Column: Competition from streaming services cause movie theaters to struggle


Liza Sheehy

Since the COVID-19 pandemic, going to a movie theater has become less common in the United States. This newfound hesitance toward the silver screen is having a financial impact on many major movie theater chains.

Laura Emde, news staff

Many are familiar with the experience of paying $11 for a ticket to a new movie, waiting in line for an overpriced bag of popcorn and settling into their seat to eat the entirety of said bag before the previews even end. 

However, since the COVID-19 pandemic, going to a movie theater has become less common in the United States. In a May 2022 study, 41% of respondents said they rarely go to see a movie in theaters, with 18% saying they never go. 

This newfound hesitance toward the silver screen is having a financial impact on many major movie theater chains. Regal Cinemas will be closing 39 locations across the country this year, including its Fenway location. Additionally, AMC Theatres announced Feb. 6 that they will be introducing a new pricing plan where moviegoers will have to pay more for seats with a better view of the screen.

What are keeping people away from the popcorn-scented auditoriums?

Streaming services.

Streaming services gained popularity beyond well-established platforms such as Netflix in 2020 and 2021 during the COVID-19 pandemic when many public spaces, including theaters, had yet to reopen. Film studios put projects slated for 2020 theatrical releases on streaming services in an attempt to recoup some of the revenue that would inevitably be lost.

Despite their start as a temporary solution to potential financial ruin, streaming services are here to stay.

Around 85% of households in the United States had at least one video subscription as of December 2021, and spent approximately $114 billion on them.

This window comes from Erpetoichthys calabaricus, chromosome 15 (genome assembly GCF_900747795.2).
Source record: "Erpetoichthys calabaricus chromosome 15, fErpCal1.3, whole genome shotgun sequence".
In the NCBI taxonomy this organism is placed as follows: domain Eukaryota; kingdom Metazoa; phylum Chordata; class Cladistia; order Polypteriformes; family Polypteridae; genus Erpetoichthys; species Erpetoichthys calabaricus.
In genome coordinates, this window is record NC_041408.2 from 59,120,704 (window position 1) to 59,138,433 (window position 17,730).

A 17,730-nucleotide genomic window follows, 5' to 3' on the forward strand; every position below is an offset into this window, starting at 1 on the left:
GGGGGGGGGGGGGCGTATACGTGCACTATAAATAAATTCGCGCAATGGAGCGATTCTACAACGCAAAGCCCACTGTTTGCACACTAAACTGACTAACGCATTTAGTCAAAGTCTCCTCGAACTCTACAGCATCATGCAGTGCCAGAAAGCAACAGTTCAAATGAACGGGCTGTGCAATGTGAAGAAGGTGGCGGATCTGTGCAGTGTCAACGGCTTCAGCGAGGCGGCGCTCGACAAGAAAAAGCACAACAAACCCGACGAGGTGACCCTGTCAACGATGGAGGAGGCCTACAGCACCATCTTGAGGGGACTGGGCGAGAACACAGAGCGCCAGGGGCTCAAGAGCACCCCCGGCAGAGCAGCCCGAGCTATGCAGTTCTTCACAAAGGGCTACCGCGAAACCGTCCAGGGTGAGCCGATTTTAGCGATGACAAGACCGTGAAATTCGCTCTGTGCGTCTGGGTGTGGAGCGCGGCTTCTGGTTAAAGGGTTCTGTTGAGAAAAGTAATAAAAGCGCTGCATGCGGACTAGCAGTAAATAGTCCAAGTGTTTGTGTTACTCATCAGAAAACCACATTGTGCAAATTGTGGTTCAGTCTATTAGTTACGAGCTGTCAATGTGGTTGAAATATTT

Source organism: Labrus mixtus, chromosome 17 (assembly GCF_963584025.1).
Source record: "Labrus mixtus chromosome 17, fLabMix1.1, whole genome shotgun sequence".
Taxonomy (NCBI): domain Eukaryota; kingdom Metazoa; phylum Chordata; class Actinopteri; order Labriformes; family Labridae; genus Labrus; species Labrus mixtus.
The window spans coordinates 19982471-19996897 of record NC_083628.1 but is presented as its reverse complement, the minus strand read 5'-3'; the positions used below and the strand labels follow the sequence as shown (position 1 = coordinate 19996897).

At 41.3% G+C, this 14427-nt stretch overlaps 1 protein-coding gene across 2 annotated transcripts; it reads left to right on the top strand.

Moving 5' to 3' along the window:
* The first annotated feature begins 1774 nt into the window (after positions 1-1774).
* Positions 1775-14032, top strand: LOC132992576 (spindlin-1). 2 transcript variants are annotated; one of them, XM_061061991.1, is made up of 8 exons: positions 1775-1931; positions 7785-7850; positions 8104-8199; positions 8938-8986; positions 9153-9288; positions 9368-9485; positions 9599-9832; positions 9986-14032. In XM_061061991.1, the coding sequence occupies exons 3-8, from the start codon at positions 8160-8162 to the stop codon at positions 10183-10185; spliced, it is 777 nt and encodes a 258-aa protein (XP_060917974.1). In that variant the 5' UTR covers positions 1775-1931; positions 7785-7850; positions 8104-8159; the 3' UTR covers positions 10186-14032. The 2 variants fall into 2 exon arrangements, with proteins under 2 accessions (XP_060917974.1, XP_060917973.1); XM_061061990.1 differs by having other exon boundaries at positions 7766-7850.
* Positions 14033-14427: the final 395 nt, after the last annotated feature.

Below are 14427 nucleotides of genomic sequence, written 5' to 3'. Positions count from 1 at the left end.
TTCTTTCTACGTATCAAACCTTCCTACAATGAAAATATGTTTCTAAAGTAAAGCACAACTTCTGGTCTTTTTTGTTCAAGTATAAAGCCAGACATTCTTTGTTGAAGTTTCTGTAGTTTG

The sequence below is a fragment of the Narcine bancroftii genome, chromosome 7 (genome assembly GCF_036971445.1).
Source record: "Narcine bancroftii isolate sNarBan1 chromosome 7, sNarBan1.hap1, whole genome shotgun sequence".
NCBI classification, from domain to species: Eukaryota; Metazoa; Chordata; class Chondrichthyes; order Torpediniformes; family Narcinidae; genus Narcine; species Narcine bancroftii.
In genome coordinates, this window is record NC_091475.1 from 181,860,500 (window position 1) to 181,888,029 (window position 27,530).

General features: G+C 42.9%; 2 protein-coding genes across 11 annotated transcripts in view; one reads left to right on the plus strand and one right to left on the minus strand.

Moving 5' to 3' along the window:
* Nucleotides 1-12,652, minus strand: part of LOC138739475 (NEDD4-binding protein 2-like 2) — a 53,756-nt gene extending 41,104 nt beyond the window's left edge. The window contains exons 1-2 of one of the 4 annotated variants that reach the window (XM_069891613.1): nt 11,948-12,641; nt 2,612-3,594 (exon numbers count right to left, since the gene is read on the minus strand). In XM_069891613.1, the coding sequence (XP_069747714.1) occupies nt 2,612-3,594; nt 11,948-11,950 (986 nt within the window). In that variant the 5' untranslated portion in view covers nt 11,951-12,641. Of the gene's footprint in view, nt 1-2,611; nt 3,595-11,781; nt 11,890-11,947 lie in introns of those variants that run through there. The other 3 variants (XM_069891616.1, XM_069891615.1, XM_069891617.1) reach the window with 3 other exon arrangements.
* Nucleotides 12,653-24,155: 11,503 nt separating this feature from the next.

One reason why people may be choosing streaming services over movie theaters is the lower cost — watching a movie on streaming is likely going to be cheaper or around the same price as in theaters. 

“Puss in Boots: The Last Wish” is currently both in theaters and on platforms such as Amazon Prime Video, where it is available to rent for $25 and to buy for $30. For the average parent with two kids, buying three tickets at the average price is going to be around $33, which is already more expensive than both buying and renting the film from Amazon — even before the snacks and drinks the kids will undoubtedly ask for. It would be cheaper for the parent to get the movie from Amazon and hand out snacks they already have at home.

Another reason for the appeal of streaming services is that the time between theatrical and streaming or home releases is nowhere near as long as it used to be. 

The Disney film “Frozen II” debuted in theaters Nov. 22, 2019 and did not appear on streaming services until March 15, 2020, approximately four months later. In contrast, the movie “Encanto” had its theatrical release Nov. 24, 2021, and premiered on streaming services Dec. 24, 2021, exactly one month later. Even though audiences still have to wait a little while to see a movie at home, the drastic change from just four years ago makes the wait seem more bearable, and ultimately worth it.

All the newfound benefits of streaming now leave movie theaters with an important question — what can they do to get people to come back?

Ultimately, there is very little movie theaters can do to combat tactics such as earlier streaming premieres, as they are at the mercy of the studios who will ultimately choose when and where their films will be available for streaming.

Instead, theaters need to focus on how they can improve the moviegoing experience for those who are choosing them over streaming services. 

Reserved seating is one method to make the cinema less stressful, and recently the strategy has been implemented by chains such as AMC and Showcase Cinemas. Movie patrons no longer have to deal with the trouble of finding a block of seats for their entire group or worry they’ll end up seated in less-than-subpar seats directly in front of the screen and head home with neck pain. Instead, they have peace of mind knowing the seats they want are already there, waiting for their arrival.

Another example is contactless ordering for concessions. Many theater chains, in the wake of the pandemic, now allow patrons to pre-order their snacks online or on their respective mobile apps. This provides peace of mind for customers who may have health concerns as well as a more relaxing experience for those who would prefer to simply grab their food and go without talking to others.

If movie theaters are able to strengthen the amenities and experiences they provide, it may be enough to keep them afloat and prevent their loyal customers from choosing streaming services.